• I/O and infrastructure for cognitive solutions must be a serious consideration. Please note that services, functions, and even virtual machines running cognitive systems or NLP platforms are not your typical workloads. When working with data analytics, the expectation is to actually do something with the data in a timely and efficient manner. If you’re running a data analytics job on Hadoop, for example, this may be CPU, memory, or even I/O intensive. Similarly, if you’re running a machine learning engine for the purposes of NLP, you could very well require quite a few CPU cycles. Working with NLP real-time analytic could be super memory intensive, and if you need to  transform or prep data for analytics you might have very I/O intensive workloads. The secret for the data center leader is in sizing and knowing your market. Are you going after a broad market or maybe just healthcare or retail, for example? Maybe you’re aiming your services at content and content providers. In designing your data center to support cognitive systems, conduct both a business and technology study to size your systems properly.
  • Edge architectures are specifically designed to support data analytics and cognitive systems. Companies are trying to gain more “intimacy” with their customers through new types of services, applications, and the IoT (Internet of Things). IDC predicts that by 2020, the spend on edge infrastructure will reach up to 18 percent of the total IoT infrastructure spend. The “closeness” of these solutions will drive them to better deliver value when it is needed (right time, right place, right product). To generate this intimacy,  proximity will be critical in order to manage the volume of information and generate a timely result. Enabling technologies like 5G wireless and edge computing are making this movement accelerate. And, this is also a major part of an organization’s digital journey. That is, to impact customers while still delivering powerful business value. Remember, the goal of edge computing is to allow an organization to process data and services as close to the end-user as possible. Depending on your use case and the market you’re targeting, working with edge might make a lot of sense.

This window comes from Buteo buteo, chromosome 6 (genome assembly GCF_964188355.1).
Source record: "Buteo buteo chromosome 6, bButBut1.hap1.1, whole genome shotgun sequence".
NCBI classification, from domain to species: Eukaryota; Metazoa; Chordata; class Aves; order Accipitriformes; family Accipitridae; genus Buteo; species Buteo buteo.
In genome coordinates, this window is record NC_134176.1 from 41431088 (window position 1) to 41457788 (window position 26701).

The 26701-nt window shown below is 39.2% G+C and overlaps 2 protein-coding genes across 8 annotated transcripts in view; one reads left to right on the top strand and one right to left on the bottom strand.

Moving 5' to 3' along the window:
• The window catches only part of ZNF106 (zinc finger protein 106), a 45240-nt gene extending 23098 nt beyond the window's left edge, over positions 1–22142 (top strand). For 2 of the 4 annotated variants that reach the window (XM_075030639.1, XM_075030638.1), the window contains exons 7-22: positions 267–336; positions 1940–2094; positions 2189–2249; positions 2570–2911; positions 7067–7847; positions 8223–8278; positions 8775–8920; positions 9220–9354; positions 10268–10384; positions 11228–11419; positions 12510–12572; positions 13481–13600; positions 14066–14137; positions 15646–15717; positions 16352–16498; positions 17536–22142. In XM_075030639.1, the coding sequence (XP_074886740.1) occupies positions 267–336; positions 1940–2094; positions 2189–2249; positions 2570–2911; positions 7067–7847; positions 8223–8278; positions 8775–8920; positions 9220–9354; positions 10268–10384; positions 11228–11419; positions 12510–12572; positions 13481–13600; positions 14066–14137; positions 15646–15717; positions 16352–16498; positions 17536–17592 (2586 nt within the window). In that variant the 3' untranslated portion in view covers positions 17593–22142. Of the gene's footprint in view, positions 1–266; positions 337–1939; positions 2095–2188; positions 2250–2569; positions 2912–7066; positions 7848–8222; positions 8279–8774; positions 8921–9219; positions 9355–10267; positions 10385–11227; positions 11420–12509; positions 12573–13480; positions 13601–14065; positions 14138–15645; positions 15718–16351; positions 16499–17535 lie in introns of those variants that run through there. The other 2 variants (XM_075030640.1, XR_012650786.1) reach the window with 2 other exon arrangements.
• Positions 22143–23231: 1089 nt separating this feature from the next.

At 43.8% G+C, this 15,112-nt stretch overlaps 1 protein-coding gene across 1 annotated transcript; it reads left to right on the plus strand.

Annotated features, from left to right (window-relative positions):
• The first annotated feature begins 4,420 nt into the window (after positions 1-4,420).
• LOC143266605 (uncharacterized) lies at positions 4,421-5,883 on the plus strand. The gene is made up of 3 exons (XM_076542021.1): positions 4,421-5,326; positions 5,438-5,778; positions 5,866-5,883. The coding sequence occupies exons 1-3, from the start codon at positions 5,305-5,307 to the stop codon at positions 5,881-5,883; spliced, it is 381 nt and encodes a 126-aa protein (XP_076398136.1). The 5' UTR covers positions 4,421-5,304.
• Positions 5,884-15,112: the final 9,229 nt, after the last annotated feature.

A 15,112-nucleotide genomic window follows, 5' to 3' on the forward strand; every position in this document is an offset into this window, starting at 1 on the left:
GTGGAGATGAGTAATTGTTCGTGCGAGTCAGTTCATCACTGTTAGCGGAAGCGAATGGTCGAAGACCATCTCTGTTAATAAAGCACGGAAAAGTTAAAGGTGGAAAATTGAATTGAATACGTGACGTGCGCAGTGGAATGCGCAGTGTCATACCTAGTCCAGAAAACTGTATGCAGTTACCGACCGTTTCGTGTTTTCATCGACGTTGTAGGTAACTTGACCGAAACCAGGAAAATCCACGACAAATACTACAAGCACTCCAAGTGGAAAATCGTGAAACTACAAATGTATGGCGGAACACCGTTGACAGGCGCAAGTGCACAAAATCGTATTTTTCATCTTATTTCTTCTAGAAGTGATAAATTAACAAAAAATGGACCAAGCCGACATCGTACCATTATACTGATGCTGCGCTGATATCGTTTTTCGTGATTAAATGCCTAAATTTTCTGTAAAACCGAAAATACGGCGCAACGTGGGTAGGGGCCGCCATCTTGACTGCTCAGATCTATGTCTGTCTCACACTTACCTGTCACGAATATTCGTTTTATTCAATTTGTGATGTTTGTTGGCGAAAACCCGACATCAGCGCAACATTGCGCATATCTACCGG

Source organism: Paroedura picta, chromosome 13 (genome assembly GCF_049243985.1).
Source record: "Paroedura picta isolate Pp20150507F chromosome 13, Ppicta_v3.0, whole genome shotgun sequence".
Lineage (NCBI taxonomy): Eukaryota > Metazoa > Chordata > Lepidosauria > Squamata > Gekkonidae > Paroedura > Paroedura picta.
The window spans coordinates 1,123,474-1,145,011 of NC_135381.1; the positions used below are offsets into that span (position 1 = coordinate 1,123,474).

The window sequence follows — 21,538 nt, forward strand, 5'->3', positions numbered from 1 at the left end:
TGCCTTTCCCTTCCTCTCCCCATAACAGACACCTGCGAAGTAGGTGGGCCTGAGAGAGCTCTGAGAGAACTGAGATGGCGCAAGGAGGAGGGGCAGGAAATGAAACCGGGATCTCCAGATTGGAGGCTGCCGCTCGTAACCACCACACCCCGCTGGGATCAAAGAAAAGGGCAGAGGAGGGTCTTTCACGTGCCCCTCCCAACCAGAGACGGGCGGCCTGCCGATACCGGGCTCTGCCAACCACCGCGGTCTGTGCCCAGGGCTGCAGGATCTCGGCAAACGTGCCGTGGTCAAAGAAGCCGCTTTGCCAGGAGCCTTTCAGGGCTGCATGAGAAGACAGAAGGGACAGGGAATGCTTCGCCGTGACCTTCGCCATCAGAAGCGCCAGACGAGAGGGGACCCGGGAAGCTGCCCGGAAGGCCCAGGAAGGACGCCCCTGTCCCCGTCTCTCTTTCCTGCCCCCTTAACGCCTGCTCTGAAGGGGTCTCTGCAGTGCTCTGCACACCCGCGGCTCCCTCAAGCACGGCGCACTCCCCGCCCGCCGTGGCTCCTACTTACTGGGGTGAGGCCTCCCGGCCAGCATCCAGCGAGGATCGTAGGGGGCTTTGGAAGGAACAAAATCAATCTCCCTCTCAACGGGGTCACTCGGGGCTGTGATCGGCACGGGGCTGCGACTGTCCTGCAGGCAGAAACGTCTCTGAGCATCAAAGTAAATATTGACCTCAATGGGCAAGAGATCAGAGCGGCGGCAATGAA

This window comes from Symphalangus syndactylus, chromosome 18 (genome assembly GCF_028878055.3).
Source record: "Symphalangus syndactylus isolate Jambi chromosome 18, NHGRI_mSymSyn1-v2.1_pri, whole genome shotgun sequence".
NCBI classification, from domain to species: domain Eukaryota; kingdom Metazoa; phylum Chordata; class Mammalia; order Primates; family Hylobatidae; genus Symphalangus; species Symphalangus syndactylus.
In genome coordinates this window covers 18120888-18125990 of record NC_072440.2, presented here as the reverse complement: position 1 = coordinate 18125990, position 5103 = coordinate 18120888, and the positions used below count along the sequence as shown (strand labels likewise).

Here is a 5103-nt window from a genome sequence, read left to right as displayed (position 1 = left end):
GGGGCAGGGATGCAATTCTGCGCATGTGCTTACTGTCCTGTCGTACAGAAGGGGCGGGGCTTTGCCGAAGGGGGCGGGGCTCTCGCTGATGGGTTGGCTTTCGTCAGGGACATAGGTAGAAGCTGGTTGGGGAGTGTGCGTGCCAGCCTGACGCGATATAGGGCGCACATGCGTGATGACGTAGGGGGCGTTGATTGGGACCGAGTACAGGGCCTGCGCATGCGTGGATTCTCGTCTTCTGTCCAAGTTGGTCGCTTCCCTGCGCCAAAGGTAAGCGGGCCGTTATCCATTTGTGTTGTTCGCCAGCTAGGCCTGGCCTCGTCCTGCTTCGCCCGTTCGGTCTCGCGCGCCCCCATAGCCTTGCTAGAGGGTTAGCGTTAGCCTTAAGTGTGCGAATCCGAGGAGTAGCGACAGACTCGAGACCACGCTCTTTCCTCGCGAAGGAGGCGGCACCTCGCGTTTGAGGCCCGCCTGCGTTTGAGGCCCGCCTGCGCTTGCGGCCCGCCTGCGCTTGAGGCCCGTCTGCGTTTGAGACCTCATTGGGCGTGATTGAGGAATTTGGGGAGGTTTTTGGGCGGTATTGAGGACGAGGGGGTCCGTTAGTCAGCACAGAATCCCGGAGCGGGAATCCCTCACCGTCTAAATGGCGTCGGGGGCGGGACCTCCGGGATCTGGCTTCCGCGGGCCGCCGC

• Creating the business differentiator between traditional and next-generation capabilities. This is going to be a very direct message to all of my friends in the data center, colocation, and provider space. Please, don’t make your cognitive solutions “paperware” consisting of marketing collateral and some PDFs and suggest that you have a cognitive-capable data center. The reality is that you’ll get customers, but they’ll lose faith quickly. This will impact your brand. If this is a road you’re going to go down, you need to have a deep understanding of the market and your own capabilities. This is a true moment for you to combine technology and business to go after a quickly emerging, data-driven market. Don’t be afraid to go after a niche. NLP capabilities for, let’s say healthcare, can really help with patient sentiment to help healthcare operators understand what their customers really want. Plus, many healthcare providers simply aren’t willing or ready to go to the cloud. This is where you come in!

Looking ahead

If you’re a data center operator or provider, and you’re looking to get into this space, my biggest piece of advice is to make sure you don’t take a traditional approach. These aren’t your typical workloads or VMs. They may require additional levels of redundancy, and you might need to deploy more cooling to dense systems, and you might need to look into better data distribution capabilities. Systems like edge can help you get closer to both users and data, but this can be an investment.

Remember, your customers are actively looking into NLP to help them create competitive advantages in a market that’s constantly changing. They can either go to the cloud, or one of your offerings. Make sure it makes sense, design around solutions that set you apart, and focus on best practices. Use cases around cognitive systems will only continue to grow as we continue to immerse ourselves in a data-driven world.

About the Author

Bill Kleyman

Bill Kleyman is a veteran, enthusiastic technologist with experience in data center design, management and deployment. Bill is currently a freelance analyst, speaker, and author for some of our industry's leading publications.